Thursday, December 19, 2013

Morley Callaghan on Winter & The Canadian Heart

The first post I ever wrote on this blog was about the Torontonian writer Morley Callaghan (and the time he punched Ernest Hemingway right in the face). I've come back to him from time to time. Earlier this week, I was listening to a CBC "Rewind" podcast about his life, which you can stream online here. It features an old interview he did with Michael Enright in November of 1974, which included a little snippet about Callaghan's love of Canadian winters. He was famous for it — and for his daily walks through Rosedale with his dog. (In fact, that's the subject of what I suspect is the most beautifully sad plaque in Toronto.)

Since this year's winter has finally just arrived, I thought I'd share a snippet of his thoughts (complete, unfortunately, with his dated pronoun usage):

"The other thing about winter is... that on a winter night, if it's not too cold — now I'm not pretending to be a lover of those harsh winter winds — but on a lovely winter night when there is snow and when there is sort of unbroken snow, I love the cities. I love the cities when they're absolutely snow-covered and there's a kind of unearthly winter calm about them. And I feel a curious sense of peace and ease with myself and you can walk... and it's great, you know, when you yourself can break the snow. And somehow or other you get a sense of well-being in that kind of weather that you don't get in the hot summer...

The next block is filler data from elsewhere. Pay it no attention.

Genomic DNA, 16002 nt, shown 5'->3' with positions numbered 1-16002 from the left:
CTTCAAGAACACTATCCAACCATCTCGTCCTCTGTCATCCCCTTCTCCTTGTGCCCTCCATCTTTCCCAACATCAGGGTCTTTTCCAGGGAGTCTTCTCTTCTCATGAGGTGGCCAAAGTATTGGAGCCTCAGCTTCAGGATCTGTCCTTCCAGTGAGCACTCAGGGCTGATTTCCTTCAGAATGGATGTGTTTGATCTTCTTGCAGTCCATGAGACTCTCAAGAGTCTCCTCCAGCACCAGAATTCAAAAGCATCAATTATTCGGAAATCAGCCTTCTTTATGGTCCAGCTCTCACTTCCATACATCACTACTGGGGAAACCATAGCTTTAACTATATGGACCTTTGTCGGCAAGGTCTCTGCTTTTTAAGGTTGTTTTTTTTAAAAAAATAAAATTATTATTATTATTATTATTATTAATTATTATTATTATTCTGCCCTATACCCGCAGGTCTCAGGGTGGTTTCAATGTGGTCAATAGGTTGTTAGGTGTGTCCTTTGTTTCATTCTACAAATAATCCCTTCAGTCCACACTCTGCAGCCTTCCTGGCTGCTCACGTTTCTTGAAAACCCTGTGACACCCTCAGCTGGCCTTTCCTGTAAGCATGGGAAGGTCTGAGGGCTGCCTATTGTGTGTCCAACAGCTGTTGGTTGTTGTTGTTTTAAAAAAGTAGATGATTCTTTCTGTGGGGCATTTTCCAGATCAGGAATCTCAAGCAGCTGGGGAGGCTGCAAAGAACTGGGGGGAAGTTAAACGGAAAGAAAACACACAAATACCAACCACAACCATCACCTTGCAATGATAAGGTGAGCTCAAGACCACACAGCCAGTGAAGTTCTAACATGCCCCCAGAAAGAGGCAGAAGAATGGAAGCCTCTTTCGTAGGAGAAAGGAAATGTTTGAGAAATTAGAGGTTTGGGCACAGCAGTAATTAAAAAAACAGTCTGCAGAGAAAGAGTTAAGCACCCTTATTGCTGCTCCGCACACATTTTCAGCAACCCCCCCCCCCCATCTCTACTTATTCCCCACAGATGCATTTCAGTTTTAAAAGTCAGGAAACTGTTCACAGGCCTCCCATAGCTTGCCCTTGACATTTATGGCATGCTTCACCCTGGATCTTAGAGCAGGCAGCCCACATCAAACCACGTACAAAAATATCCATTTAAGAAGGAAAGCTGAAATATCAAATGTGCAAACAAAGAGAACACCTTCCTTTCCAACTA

"The winter is in the Canadian. It's in his heart. It's in his imagination, even when he grouses about it and damns it and so on."


That photo, amazingly, is Bloor Street West in the winter of 1910. Right near High Park. (Which I found via the Toronto Archives.)

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